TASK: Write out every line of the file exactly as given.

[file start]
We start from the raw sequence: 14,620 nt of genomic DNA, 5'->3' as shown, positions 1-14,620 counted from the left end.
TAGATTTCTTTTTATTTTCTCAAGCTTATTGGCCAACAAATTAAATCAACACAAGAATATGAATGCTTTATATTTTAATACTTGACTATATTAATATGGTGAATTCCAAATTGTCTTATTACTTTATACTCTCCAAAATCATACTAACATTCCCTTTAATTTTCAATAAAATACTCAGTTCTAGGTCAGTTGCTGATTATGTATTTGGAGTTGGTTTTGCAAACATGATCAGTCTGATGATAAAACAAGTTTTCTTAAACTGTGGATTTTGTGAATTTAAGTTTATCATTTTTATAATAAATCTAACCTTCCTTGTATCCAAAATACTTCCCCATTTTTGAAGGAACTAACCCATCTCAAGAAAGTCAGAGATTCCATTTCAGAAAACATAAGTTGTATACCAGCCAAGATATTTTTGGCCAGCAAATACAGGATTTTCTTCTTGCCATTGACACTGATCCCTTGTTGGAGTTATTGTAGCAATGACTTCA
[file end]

We start from the raw sequence: 14,620 nt of genomic DNA, 5'->3' as shown, positions 1-14,620 counted from the left end.
TAGATTTCTTTTTATTTTCTCAAGCTTATTGGCCAACAAATTAAATCAACACAAGAATATGAATGCTTTATATTTTAATACTTGACTATATTAATATGGTGAATTCCAAATTGTCTTATTACTTTATACTCTCCAAAATCATACTAACATTCCCTTTAATTTTCAATAAAATACTCAGTTCTAGGTCAGTTGCTGATTATGTATTTGGAGTTGGTTTTGCAAACATGATCAGTCTGATGATAAAACAAGTTTTCTTAAACTGTGGATTTTGTGAATTTAAGTTTATCATTTTTATAATAAATCTAACCTTCCTTGTATCCAAAATACTTCCCCATTTTTGAAGGAACTAACCCATCTCAAGAAAGTCAGAGATTCCATTTCAGAAAACATAAGTTGTATACCAGCCAAGATATTTTTGGCCAGCAAATACAGGATTTTCTTCTTGCCATTGACACTGATCCCTTGTTGGAGTTATTGTAGCAATGACTTCA